Put a wide skillet or large saucepan filled with about 2″ of water on the stove and bring to a simmer. You want to fill it so that a medium glass bowl, that can withstand heat, sits atop so the water is touching the bottom or just a hair shy of touching the bottom. Put the butter, almond butter, cocoa, and salt in the bowl. Your bowl should have PLENTY of room to stir. Trust me. If you don’t have a big bowl, you’ll make a huge mess and spill over. Let it sit on the heat and stir occasionally until the butter is melted and you have a gorgeous smooth mixture. Slowly add in sugar, bit by bit, mixing each time so each addition is incorporated before adding the next. Once the sugar is in, you should be able to put a finger tip in quickly to test. Visually, it will look like really gritty, wet mud. If you’ve watched Drop Dead Fred, you’ll recognize the mud pie mixture. It’s not pretty… but worth it.
Remove the bowl from the skillet and set aside on the counter until the mixture cools. It should be warm, not hot. Stir in vanilla with a wooden spoon. Then add eggs and stir to mix well. Add flour and stir until you can’t see any more white bits. This took me roughly 30-35 strokes with a large wooden spoon. If it becomes too hard to stir, you added the latter ingredients too early and pre-cooked the egg. Like I said, patience is key. It should be thick, not difficult.
Pour into the center of the baking dish and spread evenly with the spoon to make sure it’s distributed well, pushing it into the corners. The batter would take FOREVER to settle naturally; encourage evenness as much as possible with your spoon. Once satisfied with the spread, pop it into the oven and enjoy the smell that emits as it bakes.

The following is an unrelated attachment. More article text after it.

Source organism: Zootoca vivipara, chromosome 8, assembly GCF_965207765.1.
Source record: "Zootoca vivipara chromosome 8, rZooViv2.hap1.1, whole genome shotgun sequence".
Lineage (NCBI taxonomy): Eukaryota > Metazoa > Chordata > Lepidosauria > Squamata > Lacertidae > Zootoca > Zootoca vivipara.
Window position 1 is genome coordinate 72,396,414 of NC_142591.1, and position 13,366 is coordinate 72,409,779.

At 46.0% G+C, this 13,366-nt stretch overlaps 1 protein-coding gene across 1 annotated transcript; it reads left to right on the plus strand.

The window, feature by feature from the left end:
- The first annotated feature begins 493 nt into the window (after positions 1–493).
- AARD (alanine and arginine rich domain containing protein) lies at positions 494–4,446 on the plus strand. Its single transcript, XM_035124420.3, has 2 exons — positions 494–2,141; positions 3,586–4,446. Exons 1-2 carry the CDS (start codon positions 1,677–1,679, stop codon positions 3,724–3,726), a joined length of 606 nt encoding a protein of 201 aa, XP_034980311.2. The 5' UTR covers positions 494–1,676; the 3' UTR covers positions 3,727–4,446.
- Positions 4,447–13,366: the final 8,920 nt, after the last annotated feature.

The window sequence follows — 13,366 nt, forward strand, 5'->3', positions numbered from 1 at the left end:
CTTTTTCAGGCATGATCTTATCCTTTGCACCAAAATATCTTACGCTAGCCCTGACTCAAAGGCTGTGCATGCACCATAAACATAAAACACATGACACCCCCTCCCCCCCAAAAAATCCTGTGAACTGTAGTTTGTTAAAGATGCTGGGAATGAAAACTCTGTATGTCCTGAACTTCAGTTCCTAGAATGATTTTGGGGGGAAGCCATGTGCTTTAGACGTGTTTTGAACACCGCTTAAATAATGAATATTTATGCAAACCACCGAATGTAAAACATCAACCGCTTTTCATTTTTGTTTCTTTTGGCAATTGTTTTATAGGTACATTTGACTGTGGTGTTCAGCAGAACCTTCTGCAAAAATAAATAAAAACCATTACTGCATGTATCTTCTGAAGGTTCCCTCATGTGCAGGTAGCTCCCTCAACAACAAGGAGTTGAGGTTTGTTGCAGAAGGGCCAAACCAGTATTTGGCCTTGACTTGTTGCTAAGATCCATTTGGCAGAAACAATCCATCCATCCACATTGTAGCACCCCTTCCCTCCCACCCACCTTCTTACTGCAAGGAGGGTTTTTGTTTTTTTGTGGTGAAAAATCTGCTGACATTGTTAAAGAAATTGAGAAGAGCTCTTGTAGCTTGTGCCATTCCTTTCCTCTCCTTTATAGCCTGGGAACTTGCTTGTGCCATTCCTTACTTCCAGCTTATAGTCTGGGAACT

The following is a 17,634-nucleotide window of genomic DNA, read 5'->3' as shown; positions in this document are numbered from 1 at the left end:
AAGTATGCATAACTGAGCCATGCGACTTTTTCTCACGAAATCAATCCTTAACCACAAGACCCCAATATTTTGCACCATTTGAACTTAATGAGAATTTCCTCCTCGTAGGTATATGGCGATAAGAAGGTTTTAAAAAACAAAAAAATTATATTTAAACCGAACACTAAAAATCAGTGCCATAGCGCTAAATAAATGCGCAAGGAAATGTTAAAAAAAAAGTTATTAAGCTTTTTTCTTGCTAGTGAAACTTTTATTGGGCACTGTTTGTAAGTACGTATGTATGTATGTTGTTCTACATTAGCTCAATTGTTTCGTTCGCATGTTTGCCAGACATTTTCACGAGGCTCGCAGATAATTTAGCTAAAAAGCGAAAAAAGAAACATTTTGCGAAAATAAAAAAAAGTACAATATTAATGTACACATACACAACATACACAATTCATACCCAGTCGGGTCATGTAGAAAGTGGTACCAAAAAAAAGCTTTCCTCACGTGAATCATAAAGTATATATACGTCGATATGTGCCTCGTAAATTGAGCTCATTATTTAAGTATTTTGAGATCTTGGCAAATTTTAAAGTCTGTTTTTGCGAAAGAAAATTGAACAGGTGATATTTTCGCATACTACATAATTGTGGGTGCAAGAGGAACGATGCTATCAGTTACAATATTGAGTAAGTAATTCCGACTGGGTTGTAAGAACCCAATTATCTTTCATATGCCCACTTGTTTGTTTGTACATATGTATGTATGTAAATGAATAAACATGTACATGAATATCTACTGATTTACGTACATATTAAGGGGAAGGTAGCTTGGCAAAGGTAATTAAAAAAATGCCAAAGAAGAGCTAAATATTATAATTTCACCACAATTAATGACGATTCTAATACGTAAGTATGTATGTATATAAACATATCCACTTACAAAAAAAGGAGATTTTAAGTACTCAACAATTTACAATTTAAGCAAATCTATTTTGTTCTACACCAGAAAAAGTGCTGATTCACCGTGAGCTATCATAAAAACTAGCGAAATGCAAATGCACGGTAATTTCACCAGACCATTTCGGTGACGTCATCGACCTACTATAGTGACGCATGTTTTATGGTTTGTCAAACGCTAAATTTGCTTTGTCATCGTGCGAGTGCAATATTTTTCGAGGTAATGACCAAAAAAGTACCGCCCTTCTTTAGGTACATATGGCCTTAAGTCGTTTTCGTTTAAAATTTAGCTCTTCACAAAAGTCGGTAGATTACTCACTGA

You’ll want to bake it for 30-40 minutes until a toothpick comes out clean with a few crumbs of batter or a really thin film coating it. This can vary by your oven’s efficiency so check every few minutes after the 20 minute mark. When ready, take out and promptly place onto a cooling rack. I am a fan of the sweet and salty flavor, so at this point, I ground fresh Himalayan pink salt on the top while still warm to help stick. You’ll want to let it cool to room temperature, and continue to wait a little longer. This can take an hour or more… you don’t want to rush it! Cutting into them too soon will result in a mess, and if you have an impatient person waiting, plan ahead. Once they’ve set enough to lift the parchment out of the dish without creasing, transfer to a cutting board or back onto the cooling rack to sit a little longer. If you really want them to firm up quickly, pop them into the freezer.
When you can cut into them without the majority of it sticking to the knife, they’re ready! Some crumbs will stick to the paper and knife, but these suckers are so rich, you won’t notice the leave behinds. It’s like cutting into fudge. The colder they are, the better they cut, so patience is key, and the fridge/freezer can be your friend. I planned poorly, so my husband constantly asked if they were ready yet, then proceeded to tell me I was cruel when I told him to wait just a little longer.
The things we do for love.
These also reheat well. Use a microwave or place on an oven safe dish at 200° for 7-10 minutes. Feel free to plop a scoop of French vanilla ice cream on top and ignore the fact that you may or may not be on a diet.